As an example, National Geographic, is sort of the bible for travel photographers. And it has been sharing photos of faraway people and places with western audiences for over 100 years. This magazine has been extensively criticized for the stark contrast in how it portrays different places and people. In fact, I even had a textbook in college, Reading National Geographic, which delved deeply into the magazine’s affect on visual anthropology in our society. The magazine did eventually acknowledge its racism in a 2018 statement, where their editor in chief, Susan Goldberg (the first woman and first Jewish person to hold the role), held no punches in decrying their history of not only what they did publish “happy hunters, noble savages—every type of cliché”, but also what they didn’t “There are no voices of black South Africans. That absence is as important as what is in there. The only black people are doing exotic dances … servants or workers. It’s bizarre, actually, to consider what the editors, writers, and photographers had to consciously not see.”
That conscious not seeing is a very nefarious thing for all of us to be aware of and avoid.
As protests around the country and the globe continue, street photography blends with journalism as professional and citizen photographers take to the streets to record what is happening. So, in these and all instances where power institutionalized power is at play (ie at all times and in all places) I ask all photographers to carefully examine both what they are seeing, and what they consciously are not.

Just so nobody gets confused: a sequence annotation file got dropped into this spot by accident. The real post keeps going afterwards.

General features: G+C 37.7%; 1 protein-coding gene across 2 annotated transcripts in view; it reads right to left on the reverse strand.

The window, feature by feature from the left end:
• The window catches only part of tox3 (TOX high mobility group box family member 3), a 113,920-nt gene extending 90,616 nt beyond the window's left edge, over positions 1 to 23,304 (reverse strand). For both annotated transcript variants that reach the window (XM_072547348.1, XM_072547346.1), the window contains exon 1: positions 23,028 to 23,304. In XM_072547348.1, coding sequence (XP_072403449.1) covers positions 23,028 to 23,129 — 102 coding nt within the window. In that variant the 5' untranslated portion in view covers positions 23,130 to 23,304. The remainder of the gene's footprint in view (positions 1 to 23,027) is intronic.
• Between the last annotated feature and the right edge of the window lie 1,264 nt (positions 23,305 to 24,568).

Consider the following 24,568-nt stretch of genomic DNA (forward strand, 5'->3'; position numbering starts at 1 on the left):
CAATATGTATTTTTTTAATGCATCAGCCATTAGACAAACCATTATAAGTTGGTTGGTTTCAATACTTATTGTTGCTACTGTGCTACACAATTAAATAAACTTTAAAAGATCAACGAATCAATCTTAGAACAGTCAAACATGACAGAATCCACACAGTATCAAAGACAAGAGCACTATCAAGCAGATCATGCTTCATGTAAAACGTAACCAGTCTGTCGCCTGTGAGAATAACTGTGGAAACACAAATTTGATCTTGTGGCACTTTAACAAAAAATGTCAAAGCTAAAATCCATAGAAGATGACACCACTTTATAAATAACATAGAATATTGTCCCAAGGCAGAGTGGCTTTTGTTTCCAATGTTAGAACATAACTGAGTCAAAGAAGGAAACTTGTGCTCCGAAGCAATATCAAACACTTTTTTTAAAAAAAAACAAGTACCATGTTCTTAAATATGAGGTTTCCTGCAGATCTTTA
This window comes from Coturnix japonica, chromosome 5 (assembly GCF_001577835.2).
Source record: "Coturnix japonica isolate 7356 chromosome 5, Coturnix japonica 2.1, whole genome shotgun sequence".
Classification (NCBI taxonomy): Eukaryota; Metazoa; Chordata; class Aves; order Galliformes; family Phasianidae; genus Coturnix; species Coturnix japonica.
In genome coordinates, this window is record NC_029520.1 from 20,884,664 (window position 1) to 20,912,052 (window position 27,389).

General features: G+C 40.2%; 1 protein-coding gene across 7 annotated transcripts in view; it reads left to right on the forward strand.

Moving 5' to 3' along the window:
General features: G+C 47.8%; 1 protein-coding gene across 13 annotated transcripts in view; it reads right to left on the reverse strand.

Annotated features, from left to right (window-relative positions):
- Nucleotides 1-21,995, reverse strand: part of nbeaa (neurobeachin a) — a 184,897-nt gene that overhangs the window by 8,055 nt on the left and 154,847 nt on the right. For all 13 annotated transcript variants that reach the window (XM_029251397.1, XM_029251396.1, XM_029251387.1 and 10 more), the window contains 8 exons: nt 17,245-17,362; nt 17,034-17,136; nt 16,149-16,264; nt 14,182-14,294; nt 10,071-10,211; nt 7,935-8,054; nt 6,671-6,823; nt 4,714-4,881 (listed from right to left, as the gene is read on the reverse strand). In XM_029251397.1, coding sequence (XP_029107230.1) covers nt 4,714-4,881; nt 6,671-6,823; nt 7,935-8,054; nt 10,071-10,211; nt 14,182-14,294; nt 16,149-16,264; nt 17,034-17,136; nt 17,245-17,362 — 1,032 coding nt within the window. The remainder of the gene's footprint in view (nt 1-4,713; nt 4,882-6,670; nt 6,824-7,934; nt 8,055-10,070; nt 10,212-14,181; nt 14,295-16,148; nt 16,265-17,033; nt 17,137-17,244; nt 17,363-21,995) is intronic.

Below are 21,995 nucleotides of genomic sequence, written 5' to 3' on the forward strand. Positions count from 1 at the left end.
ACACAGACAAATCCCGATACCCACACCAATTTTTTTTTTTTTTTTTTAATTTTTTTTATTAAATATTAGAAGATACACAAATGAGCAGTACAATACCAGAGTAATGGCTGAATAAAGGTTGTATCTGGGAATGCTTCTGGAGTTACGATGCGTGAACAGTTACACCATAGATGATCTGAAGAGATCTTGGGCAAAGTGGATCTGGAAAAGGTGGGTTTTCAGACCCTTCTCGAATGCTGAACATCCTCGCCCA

TIPS FOR COMPELLING STREET/TRAVEL PHOTO IMAGES
Every photographer has their own style, and their own sense of what subject matter interests them. That said, there are a few techniques you can employ to elevate your photography if you’re feeling stuck, or if you just want to try something out!
Look for something that intrigues you
For me, one of these things is apartment building exteriors. I grew up in an apartment in a small city in Massachusetts. I think the idea of a shared living space, where one building contains many lives, experiences and stories that are affected by each other, holds a certain level of romance and intrigue for me. I also just think they look cool aesthetically. So personally I know building façades are something I look for when I’m out traveling or doing street photography in my neighborhood. This is just one example of something that intrigues me, there are plenty of other things, and everyone will have their own set of scenes that catch their eye. Pay attention to yours and soon you’ll develop a voice all your own! As you build up a collection of photos under a unified theme, you may even be able to start developing a series, and eventually host a show, how grand!
Try new angles and get close